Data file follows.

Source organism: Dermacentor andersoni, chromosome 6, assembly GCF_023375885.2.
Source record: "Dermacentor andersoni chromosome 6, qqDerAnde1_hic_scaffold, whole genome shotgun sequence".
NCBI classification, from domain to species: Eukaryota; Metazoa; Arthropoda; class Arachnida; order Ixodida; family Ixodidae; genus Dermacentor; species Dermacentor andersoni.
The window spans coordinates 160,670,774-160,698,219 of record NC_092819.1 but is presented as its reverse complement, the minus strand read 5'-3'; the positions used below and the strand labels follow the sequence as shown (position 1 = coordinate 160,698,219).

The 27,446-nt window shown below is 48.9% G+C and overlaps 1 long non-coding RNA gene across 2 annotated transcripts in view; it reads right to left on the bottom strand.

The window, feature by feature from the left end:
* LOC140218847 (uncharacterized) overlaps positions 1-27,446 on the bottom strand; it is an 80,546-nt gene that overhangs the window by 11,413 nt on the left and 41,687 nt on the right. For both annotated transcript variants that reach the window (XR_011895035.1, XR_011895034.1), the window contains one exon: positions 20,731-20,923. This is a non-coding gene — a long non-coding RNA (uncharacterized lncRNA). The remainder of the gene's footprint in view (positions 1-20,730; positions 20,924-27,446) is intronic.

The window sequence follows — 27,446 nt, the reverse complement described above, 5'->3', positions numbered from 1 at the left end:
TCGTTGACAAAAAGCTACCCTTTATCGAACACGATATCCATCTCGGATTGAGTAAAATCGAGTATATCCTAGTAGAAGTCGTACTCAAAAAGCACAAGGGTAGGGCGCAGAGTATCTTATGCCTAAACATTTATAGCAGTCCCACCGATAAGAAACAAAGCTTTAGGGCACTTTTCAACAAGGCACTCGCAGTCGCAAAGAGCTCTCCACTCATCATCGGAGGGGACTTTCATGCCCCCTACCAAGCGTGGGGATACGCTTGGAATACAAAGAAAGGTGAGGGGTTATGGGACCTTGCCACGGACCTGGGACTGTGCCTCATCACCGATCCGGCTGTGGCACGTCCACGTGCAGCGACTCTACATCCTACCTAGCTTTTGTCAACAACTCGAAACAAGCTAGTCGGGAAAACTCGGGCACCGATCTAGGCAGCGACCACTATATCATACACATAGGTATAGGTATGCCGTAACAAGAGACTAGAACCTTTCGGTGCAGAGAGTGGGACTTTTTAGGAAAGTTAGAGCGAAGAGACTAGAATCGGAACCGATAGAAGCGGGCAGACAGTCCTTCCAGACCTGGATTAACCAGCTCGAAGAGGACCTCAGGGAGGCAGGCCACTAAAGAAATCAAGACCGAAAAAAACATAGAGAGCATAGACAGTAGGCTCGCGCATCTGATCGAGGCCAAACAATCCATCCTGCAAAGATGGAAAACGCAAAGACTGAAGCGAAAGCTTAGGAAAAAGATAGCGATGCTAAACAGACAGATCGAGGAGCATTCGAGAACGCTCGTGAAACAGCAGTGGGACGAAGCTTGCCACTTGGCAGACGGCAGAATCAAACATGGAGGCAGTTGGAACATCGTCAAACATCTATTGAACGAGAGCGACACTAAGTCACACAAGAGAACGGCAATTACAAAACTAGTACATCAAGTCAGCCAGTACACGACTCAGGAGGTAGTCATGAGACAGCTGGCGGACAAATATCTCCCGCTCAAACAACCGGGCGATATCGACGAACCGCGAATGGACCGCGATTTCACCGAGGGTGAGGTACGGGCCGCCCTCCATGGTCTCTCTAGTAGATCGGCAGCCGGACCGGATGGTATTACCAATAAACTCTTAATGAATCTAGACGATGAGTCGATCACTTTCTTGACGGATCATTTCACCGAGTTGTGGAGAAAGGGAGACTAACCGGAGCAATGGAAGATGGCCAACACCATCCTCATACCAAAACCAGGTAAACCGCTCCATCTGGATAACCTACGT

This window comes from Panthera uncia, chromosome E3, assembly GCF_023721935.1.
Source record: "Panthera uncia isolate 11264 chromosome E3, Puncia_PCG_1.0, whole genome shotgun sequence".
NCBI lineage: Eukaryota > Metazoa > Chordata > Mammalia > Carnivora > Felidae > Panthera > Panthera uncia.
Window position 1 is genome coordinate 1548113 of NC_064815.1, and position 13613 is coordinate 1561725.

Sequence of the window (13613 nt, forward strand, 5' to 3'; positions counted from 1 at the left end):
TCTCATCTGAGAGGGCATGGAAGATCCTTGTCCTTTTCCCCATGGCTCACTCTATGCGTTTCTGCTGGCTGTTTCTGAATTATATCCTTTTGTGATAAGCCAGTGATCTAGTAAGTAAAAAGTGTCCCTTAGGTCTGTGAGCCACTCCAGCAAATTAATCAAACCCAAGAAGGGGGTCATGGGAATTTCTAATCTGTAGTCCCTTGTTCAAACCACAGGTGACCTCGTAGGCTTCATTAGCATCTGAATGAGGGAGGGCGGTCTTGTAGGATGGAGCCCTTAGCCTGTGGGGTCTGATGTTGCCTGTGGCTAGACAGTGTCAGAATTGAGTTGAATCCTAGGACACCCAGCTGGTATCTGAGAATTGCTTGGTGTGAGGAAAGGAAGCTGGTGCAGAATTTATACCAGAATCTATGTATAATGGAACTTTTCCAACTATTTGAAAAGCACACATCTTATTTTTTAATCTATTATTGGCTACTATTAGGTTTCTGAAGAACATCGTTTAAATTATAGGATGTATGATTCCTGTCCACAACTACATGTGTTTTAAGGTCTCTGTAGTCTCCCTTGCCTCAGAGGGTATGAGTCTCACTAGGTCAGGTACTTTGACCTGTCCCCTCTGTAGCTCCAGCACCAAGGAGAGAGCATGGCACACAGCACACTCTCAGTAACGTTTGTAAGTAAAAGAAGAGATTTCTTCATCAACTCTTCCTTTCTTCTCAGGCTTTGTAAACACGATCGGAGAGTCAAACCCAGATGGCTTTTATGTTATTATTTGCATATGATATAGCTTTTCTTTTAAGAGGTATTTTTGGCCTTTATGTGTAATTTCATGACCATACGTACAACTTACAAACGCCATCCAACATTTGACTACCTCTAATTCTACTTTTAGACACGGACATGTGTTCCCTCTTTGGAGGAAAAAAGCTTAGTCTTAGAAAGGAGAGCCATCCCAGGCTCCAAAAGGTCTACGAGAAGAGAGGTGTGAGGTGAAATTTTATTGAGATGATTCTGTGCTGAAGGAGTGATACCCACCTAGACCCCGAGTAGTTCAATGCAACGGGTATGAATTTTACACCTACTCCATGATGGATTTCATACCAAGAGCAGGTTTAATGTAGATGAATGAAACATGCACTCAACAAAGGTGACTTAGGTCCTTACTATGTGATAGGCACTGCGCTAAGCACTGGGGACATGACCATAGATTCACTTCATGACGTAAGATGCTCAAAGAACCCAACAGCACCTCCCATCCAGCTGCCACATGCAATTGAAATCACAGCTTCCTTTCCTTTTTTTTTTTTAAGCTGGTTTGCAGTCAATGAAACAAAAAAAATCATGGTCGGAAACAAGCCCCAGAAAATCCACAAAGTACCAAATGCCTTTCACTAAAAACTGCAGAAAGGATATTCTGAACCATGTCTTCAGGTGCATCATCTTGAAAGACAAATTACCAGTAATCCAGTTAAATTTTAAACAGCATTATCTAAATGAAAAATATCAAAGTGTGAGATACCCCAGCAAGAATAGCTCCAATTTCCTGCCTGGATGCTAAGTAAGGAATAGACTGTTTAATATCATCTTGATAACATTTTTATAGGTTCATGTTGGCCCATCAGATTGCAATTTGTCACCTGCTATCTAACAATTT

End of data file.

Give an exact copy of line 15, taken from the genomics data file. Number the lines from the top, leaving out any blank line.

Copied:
TCTCATCTGAGAGGGCATGGAAGATCCTTGTCCTTTTCCCCATGGCTCACTCTATGCGTTTCTGCTGGCTGTTTCTGAATTATATCCTTTTGTGATAAGCCAGTGATCTAGTAAGTAAAAAGTGTCCCTTAGGTCTGTGAGCCACTCCAGCAAATTAATCAAACCCAAGAAGGGGGTCATGGGAATTTCTAATCTGTAGTCCCTTGTTCAAACCACAGGTGACCTCGTAGGCTTCATTAGCATCTGAATGAGGGAGGGCGGTCTTGTAGGATGGAGCCCTTAGCCTGTGGGGTCTGATGTTGCCTGTGGCTAGACAGTGTCAGAATTGAGTTGAATCCTAGGACACCCAGCTGGTATCTGAGAATTGCTTGGTGTGAGGAAAGGAAGCTGGTGCAGAATTTATACCAGAATCTATGTATAATGGAACTTTTCCAACTATTTGAAAAGCACACATCTTATTTTTTAATCTATTATTGGCTACTATTAGGTTTCTGAAGAACATCGTTTAAATTATAGGATGTATGATTCCTGTCCACAACTACATGTGTTTTAAGGTCTCTGTAGTCTCCCTTGCCTCAGAGGGTATGAGTCTCACTAGGTCAGGTACTTTGACCTGTCCCCTCTGTAGCTCCAGCACCAAGGAGAGAGCATGGCACACAGCACACTCTCAGTAACGTTTGTAAGTAAAAGAAGAGATTTCTTCATCAACTCTTCCTTTCTTCTCAGGCTTTGTAAACACGATCGGAGAGTCAAACCCAGATGGCTTTTATGTTATTATTTGCATATGATATAGCTTTTCTTTTAAGAGGTATTTTTGGCCTTTATGTGTAATTTCATGACCATACGTACAACTTACAAACGCCATCCAACATTTGACTACCTCTAATTCTACTTTTAGACACGGACATGTGTTCCCTCTTTGGAGGAAAAAAGCTTAGTCTTAGAAAGGAGAGCCATCCCAGGCTCCAAAAGGTCTACGAGAAGAGAGGTGTGAGGTGAAATTTTATTGAGATGATTCTGTGCTGAAGGAGTGATACCCACCTAGACCCCGAGTAGTTCAATGCAACGGGTATGAATTTTACACCTACTCCATGATGGATTTCATACCAAGAGCAGGTTTAATGTAGATGAATGAAACATGCACTCAACAAAGGTGACTTAGGTCCTTACTATGTGATAGGCACTGCGCTAAGCACTGGGGACATGACCATAGATTCACTTCATGACGTAAGATGCTCAAAGAACCCAACAGCACCTCCCATCCAGCTGCCACATGCAATTGAAATCACAGCTTCCTTTCCTTTTTTTTTTTTAAGCTGGTTTGCAGTCAATGAAACAAAAAAAATCATGGTCGGAAACAAGCCCCAGAAAATCCACAAAGTACCAAATGCCTTTCACTAAAAACTGCAGAAAGGATATTCTGAACCATGTCTTCAGGTGCATCATCTTGAAAGACAAATTACCAGTAATCCAGTTAAATTTTAAACAGCATTATCTAAATGAAAAATATCAAAGTGTGAGATACCCCAGCAAGAATAGCTCCAATTTCCTGCCTGGATGCTAAGTAAGGAATAGACTGTTTAATATCATCTTGATAACATTTTTATAGGTTCATGTTGGCCCATCAGATTGCAATTTGTCACCTGCTATCTAACAATTT